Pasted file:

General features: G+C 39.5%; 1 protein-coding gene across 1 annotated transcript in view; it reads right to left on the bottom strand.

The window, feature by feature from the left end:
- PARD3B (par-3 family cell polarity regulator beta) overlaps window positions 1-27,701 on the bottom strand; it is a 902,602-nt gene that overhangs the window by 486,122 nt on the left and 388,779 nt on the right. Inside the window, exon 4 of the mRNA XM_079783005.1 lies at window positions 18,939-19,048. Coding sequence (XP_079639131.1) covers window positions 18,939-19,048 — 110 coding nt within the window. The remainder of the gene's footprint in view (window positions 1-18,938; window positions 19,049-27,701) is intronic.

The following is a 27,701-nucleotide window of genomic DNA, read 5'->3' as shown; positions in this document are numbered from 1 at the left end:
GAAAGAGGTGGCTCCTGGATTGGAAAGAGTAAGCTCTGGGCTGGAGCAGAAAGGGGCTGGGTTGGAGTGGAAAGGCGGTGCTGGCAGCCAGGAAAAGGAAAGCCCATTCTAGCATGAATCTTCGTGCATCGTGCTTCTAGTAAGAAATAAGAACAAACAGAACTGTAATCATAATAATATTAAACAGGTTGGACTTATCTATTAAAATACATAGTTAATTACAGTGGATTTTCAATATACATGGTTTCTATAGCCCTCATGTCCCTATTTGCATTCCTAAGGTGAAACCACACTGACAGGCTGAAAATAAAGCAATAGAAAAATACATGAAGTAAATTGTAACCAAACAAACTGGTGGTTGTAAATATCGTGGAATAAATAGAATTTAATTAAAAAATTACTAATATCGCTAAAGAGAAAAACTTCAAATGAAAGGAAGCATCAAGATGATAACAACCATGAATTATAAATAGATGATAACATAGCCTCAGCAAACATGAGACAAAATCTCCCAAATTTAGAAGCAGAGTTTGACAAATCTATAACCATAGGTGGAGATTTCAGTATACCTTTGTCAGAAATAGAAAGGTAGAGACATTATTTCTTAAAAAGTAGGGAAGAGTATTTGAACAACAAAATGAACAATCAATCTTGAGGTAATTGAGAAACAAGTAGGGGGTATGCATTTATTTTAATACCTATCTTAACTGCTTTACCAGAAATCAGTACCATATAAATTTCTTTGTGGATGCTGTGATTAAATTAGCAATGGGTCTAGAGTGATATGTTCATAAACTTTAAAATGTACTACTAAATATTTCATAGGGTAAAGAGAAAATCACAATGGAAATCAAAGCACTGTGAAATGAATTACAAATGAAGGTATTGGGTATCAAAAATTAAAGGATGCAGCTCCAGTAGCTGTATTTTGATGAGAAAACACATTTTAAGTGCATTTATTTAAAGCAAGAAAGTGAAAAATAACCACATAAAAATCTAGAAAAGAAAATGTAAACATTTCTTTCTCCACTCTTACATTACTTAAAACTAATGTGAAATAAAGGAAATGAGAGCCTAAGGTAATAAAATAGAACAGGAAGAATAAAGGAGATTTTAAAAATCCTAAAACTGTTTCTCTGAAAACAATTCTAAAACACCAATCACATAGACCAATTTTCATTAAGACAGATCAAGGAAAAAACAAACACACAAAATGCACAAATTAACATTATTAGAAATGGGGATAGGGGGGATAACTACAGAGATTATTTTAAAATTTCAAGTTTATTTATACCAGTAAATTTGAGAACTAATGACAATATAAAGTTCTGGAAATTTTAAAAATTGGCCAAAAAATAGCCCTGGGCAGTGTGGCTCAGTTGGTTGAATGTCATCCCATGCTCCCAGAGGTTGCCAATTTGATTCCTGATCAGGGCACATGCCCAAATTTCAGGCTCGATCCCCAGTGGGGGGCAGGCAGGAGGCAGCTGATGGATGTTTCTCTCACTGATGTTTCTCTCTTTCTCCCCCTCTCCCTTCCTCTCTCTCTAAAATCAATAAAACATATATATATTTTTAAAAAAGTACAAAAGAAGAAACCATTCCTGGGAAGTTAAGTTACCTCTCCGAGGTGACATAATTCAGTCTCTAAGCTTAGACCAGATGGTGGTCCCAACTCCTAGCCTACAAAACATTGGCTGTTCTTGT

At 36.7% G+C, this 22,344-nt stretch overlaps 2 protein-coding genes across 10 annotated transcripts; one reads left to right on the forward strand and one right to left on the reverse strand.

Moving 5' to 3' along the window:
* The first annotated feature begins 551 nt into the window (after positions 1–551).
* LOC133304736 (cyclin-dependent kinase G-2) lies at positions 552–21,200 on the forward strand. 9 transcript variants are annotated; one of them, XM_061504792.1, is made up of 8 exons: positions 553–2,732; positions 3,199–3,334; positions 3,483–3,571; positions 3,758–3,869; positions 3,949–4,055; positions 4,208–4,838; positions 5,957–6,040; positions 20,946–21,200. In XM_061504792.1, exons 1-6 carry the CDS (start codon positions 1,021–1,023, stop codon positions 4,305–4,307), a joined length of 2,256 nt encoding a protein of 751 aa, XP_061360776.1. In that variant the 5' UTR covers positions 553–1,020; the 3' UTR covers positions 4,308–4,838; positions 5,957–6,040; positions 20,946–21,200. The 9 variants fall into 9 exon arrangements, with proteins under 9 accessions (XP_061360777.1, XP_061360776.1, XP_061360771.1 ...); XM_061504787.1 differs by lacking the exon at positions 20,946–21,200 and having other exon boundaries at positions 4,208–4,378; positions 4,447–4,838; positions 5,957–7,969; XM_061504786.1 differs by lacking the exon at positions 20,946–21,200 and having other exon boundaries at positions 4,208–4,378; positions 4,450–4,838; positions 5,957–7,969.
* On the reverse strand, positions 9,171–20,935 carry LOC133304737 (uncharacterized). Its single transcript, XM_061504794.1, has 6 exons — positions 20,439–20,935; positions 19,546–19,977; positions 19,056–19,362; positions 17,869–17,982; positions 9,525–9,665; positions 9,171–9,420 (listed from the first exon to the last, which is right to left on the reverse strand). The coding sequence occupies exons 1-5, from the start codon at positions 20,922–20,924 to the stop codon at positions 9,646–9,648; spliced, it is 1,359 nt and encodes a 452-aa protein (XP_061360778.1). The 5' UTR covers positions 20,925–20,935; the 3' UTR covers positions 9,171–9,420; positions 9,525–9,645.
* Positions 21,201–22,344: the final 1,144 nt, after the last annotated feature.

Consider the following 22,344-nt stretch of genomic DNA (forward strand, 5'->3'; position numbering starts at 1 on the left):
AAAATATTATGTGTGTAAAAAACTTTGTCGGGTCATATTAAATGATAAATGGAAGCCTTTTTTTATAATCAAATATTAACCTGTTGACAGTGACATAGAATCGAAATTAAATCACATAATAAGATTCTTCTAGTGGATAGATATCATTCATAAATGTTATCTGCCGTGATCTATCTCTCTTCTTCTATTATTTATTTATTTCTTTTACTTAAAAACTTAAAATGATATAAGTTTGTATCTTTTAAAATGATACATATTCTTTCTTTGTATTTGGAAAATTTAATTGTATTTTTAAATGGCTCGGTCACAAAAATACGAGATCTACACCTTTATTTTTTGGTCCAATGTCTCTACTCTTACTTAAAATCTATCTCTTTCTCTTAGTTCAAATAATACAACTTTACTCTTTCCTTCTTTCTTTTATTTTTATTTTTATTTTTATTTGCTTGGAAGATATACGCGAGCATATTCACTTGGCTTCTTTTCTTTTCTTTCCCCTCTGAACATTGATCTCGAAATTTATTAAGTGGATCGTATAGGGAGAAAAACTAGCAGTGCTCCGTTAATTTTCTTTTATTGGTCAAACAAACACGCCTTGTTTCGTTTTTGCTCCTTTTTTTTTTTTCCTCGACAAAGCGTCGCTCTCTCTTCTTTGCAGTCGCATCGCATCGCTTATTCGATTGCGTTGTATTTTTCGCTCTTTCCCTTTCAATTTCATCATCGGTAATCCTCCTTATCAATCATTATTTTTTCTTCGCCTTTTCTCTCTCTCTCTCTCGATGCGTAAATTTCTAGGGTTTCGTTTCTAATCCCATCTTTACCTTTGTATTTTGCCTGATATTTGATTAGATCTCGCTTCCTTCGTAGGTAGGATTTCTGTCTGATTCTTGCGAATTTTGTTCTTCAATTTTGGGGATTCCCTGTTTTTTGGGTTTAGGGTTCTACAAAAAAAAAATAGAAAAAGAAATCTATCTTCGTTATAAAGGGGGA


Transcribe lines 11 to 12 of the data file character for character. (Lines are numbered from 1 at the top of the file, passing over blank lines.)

* Positions 21,201–22,344: the final 1,144 nt, after the last annotated feature.

Consider the following 22,344-nt stretch of genomic DNA (forward strand, 5'->3'; position numbering starts at 1 on the left):